I guess for all my interest in preventing wars, I am still a bit of a military nerd from my teens, and so I loved this book for that reason and read it very quickly. But Sheehan also wrote one of the seminal books about Vietnam ‘A Bright Shining Lie’ and so this primarily a very interesting, probing account of the Cold War through the lens of its main weapons programs .
This story also uses the access to former Soviet archives gained by Russian historians to understand with the benefit of hindsight just how much irrational fear of Soviet expansionism existed, along with ignorance of just how evil Stalin had been in the 1930s. The Soviets were more wicked than was thought at the time, but also generally far more cautious.
This book is focused on a key figure in the nuclear arms race: Bernie Schriever who led the main Atlas, Titan and Minuteman missile programs, and manages to be gripping at the human level, as well as extraordinarily well informed about the technology and political intrigue. Once again, then head of the Air Force Curtis Le May, previously architect of the fire bombing of Japan in 1945, comes over as an extraordinarily dangerous threat to the survival of the world. And utterly blinkered as to the value of missiles over his beloved bombers. The man who would have caused catastrophe in the Cuban Missile Crisis if Kennedy had been weaker, was a menace to sensible weapons strategy too. The weapons strategy that probably was decisive at the time of the Cuban crisis too: US preponderance.
Ultimately though, the essential core of Bernie Schriever remains elusive and this book really has something of missing piece. Ultimately Schriever remains somewhat of an enigma. Who fundamentally was he?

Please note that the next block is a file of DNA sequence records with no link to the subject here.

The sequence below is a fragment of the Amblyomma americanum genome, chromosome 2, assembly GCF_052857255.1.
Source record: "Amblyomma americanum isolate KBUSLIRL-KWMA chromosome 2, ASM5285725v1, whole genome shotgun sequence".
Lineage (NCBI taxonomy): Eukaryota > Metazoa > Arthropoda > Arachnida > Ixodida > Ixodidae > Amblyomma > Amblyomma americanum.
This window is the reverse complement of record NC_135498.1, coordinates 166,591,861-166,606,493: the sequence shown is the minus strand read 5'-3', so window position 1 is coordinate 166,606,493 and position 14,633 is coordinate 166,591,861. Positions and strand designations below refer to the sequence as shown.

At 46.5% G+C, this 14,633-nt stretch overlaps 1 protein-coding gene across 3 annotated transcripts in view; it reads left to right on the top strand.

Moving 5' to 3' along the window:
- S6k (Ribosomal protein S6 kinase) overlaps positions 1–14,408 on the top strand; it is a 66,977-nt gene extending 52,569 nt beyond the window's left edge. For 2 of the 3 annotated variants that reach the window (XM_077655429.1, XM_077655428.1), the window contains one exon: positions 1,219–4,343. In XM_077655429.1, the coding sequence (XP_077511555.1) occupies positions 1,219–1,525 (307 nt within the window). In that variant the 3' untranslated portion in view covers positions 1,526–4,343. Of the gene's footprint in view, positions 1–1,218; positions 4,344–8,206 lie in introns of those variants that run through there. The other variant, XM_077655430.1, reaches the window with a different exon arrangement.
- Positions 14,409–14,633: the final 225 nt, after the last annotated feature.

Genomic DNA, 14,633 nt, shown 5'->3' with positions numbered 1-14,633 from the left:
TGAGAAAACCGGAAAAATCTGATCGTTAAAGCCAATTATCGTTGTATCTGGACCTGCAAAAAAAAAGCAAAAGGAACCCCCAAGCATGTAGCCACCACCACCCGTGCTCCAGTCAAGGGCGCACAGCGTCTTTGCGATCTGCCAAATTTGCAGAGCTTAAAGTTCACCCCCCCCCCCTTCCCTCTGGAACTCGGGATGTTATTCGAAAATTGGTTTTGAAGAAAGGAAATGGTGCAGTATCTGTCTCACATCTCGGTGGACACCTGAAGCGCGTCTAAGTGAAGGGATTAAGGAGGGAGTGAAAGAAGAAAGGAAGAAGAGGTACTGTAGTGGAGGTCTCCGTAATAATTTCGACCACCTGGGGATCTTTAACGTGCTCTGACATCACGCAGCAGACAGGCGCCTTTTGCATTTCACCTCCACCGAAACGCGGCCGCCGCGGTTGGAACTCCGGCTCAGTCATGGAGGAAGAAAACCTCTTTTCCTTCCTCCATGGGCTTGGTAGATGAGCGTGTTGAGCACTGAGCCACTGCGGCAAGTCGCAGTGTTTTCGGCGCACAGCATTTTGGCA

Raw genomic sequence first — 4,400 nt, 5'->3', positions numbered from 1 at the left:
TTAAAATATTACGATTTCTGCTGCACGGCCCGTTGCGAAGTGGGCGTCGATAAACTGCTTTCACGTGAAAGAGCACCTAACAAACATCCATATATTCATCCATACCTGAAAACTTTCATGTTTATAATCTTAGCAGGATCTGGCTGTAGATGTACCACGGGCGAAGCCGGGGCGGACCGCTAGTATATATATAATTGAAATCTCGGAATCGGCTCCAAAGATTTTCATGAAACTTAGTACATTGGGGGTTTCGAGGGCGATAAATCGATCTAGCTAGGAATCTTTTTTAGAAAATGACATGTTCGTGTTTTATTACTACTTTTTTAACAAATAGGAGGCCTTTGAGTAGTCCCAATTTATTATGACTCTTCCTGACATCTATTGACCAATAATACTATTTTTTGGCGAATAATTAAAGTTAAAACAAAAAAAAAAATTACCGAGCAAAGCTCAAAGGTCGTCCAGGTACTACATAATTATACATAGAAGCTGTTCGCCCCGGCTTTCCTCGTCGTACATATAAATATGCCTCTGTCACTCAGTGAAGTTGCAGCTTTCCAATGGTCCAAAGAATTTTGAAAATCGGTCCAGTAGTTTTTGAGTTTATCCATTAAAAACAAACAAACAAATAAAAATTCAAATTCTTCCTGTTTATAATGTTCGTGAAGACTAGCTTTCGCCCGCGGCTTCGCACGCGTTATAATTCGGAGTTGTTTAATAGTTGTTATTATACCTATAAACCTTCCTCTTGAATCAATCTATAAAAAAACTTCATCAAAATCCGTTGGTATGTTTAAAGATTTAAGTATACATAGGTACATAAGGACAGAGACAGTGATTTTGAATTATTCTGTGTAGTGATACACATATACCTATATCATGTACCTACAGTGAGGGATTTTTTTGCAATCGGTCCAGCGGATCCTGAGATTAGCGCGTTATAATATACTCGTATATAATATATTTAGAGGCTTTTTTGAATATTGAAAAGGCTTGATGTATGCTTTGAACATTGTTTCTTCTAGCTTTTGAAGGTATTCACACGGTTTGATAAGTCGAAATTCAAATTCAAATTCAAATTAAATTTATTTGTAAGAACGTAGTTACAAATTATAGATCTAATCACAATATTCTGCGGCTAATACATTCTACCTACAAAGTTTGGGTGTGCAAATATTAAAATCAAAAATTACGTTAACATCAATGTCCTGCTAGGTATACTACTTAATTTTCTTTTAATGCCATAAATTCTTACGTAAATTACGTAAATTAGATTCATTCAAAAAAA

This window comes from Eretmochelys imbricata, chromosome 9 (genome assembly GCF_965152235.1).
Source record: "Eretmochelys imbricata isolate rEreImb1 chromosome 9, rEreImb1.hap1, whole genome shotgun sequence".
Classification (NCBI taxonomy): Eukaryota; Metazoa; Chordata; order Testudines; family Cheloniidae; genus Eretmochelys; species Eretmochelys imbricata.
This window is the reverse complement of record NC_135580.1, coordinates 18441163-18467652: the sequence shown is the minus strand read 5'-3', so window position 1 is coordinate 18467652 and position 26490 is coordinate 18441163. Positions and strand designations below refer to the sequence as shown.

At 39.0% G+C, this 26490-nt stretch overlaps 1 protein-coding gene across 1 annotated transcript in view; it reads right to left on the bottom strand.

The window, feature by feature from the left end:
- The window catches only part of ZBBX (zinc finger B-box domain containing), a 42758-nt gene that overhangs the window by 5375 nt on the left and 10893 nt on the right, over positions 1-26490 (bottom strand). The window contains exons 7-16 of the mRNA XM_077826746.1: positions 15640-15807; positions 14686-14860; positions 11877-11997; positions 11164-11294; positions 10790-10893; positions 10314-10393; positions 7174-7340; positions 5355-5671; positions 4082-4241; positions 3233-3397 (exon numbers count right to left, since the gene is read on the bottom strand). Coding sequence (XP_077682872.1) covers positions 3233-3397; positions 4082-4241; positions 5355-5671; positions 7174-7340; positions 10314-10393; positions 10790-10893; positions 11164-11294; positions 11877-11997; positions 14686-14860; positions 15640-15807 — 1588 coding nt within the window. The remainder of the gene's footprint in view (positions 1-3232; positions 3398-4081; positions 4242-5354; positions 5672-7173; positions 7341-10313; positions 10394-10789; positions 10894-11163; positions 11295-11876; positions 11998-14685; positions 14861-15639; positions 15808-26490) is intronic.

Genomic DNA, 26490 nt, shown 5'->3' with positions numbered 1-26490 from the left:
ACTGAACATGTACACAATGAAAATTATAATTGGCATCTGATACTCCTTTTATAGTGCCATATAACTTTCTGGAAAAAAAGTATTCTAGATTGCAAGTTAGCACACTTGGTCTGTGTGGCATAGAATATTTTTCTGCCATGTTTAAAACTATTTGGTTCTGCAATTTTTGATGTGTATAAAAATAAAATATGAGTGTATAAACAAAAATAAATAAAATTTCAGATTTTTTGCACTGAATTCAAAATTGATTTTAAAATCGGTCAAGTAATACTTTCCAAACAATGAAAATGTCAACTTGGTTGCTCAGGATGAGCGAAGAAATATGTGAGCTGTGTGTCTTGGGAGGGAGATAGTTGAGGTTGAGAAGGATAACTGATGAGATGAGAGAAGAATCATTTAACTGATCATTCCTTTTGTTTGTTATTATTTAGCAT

As for contemporary relevance, most Cold War history presents lessons learned as to how to handle China. Probably the most telling from this book is the importance of really understanding your rival, how they think, how their political system really works and the difference between ideological posturing and realpolitik.
But what struck me as extraordinary, is how relatively rational politics were in those days (if you allow for the essential sane/madness of Mutually Assured Destruction strategy). This is a story of data driven engineers and the wisdom they acquired in the Depression and Second World War. This is a world of Eisenhower Republican rationalists and Democrat bi-partisans. Of Bennie striving to develop missiles, essentially to keep the peace so that the missiles would make a successful ‘first strike’ attack impossible for the Soviet Union and unnecessary for the US. Whereas Le May was all for ‘preventative war’ and his bombers were useless to prevent a ‘first strike’; indeed would have provoked it. John von Neumann was all for a first strike by the US because Communism was so evil: another example of smarts defeating wisdom, though to be fair he did not know about nuclear winter: blocking out of the sun by the dust of all those megatons going off.
How far this 1950s relative rationality seems from Sarah Palin: like a parallel universe. Is she the real Manchurian Candidate?
This is Bennie:
and this is Neil Sheehan: